Business

Energy company eyes renewables opportunity

  • Major project: construction work at Belco’s North Power Plant. The company that intends to take over Ascendant Group sees an opportunity to replace fossil fuel energy generation with renewables (Photograph by Akil Simmons)

The Canadian company that intends to take over Ascendant Group sees an opportunity in Bermuda to replace fossil fuel energy generation with renewables, as it is doing elsewhere.

That was among the comments made by Ian Robertson, chief executive officer of Algonquin Power & Utilities Corporation during a second-quarter earnings conference call on Friday.

He spoke a few hours after Ascendant Group shareholders met and voted overwhelmingly to accept Algonquin’s $365 million offer for the group, which includes energy provider Belco.

The amalgamation transaction is expected to close later this year, subject to the granting of regulatory approvals.

Algonquin has reported adjusted net earnings of $55 million for the second quarter, or 11 cents per share, up from $50.9 million for the same period in 2018. Revenue fell six per cent, year-on-year, to $343.6 million.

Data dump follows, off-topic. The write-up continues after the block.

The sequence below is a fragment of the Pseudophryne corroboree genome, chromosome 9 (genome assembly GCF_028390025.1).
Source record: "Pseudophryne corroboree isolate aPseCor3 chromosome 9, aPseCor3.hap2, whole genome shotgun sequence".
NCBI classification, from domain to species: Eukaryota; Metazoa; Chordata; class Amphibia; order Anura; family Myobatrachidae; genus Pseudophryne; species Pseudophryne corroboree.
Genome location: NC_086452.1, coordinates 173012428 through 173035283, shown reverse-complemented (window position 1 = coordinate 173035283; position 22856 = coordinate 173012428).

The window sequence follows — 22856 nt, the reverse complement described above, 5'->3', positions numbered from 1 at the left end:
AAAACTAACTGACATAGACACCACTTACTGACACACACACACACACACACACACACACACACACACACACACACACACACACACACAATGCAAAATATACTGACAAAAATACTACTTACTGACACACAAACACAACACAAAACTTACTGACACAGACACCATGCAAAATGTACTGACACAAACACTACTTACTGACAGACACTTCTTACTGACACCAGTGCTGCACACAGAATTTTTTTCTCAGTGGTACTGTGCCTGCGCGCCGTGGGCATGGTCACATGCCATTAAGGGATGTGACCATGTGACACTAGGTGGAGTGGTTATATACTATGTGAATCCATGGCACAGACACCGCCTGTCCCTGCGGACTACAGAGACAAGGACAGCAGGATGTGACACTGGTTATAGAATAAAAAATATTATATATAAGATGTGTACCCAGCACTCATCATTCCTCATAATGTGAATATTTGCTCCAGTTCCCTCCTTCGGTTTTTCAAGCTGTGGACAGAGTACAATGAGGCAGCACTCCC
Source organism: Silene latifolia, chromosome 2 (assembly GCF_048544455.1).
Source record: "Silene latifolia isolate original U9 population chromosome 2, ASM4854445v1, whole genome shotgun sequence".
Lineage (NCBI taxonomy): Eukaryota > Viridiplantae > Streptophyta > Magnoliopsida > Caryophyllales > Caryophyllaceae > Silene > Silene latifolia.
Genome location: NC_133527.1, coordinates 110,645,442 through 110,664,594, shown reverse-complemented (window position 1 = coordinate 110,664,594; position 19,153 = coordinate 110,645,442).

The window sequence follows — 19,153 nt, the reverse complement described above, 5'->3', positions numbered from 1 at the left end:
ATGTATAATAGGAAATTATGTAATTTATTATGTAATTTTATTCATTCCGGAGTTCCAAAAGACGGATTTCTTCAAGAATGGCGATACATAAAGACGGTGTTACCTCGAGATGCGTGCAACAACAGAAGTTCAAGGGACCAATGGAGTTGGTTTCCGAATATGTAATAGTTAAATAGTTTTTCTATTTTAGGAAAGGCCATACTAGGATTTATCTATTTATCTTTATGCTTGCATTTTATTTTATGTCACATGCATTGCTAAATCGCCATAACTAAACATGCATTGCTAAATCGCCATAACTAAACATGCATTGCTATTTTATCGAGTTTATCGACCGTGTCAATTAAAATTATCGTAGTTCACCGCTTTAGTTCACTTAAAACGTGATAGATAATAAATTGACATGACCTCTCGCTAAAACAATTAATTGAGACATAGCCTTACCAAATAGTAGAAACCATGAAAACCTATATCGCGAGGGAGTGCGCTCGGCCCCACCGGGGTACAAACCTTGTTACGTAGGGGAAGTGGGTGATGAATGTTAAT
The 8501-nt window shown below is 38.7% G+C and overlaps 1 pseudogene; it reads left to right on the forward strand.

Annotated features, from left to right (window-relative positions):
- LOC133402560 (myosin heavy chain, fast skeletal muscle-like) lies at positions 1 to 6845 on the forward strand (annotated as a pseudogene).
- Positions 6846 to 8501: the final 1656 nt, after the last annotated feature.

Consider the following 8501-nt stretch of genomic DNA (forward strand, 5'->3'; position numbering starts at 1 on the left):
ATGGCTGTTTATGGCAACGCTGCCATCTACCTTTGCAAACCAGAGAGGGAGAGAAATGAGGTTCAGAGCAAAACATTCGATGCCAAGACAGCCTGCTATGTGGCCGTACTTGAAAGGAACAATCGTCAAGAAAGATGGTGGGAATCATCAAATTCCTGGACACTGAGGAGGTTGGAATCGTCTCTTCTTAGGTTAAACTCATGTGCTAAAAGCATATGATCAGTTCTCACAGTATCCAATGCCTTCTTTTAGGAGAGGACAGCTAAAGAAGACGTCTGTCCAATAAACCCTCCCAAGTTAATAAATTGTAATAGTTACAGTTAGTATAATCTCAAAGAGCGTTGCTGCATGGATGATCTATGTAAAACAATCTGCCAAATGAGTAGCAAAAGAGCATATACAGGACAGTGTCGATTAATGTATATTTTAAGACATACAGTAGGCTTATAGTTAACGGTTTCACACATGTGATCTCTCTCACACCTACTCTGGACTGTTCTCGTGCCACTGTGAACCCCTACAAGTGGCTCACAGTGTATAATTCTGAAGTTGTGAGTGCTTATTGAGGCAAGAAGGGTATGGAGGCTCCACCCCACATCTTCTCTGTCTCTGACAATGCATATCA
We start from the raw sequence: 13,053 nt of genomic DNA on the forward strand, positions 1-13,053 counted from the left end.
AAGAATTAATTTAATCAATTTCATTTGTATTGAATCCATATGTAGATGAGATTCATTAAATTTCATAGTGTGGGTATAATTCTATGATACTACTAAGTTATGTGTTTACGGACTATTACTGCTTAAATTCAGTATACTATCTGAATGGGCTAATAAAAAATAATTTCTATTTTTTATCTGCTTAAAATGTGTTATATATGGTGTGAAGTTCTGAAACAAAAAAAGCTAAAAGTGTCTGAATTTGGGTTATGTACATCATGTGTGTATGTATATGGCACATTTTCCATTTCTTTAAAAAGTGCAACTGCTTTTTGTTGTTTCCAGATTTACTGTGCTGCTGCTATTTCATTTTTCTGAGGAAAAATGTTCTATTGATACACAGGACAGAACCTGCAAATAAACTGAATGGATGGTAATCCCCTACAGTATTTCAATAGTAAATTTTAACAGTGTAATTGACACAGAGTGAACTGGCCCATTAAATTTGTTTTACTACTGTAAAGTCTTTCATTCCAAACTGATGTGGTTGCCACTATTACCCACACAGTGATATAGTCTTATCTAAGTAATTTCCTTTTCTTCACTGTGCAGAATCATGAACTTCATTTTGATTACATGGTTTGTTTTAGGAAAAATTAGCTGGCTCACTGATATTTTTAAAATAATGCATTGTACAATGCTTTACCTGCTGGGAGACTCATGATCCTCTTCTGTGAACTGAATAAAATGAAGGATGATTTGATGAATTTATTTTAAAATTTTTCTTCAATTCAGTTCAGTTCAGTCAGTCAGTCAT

During Friday’s conference call, Mr Robertson responded to a question about the Ascendant transaction and said that while Belco is “a great utility in a highly stable and fairly well-off socioeconomic service territory, what really enthused us about it is the fact that, believe it or not, that the utility supplies almost 100 per cent of its energy from fossil fuel resources.”

He said there are two consequences of that.

“Obviously, I don’t think Bermuda is achieving its objectives from an ESG [environment, social and governance] perspective. And second of all, maybe where the real opportunity comes in, energy is very expensive in Bermuda, like 40 cents a kilowatt-hour with almost 20 cents of that being attributed to fuel,” he said.

Mr Robertson said the company sees an opportunity to do in Bermuda what it is doing in the US Midwest in terms of replacing fossil fuel energy generation with renewables.

He added: “And gosh, when you’re paying 20 cents for the energy alone — there’s a value proposition there.”

He also mentioned the Regulatory Authority’s preference for renewable energy projects, as laid out in its Integrated Resource Plan, published last month.

Mr Robertson said: “You can imagine that was the underpinning of our interest in Bermuda and music to our ears. From our perspective it has advanced the timing of our expectations of continued investment to replace fossil with renewables. So I think it’s great news.”

Regarding debt within Belco, Mr Robertson said it is a “relatively low levered utility”.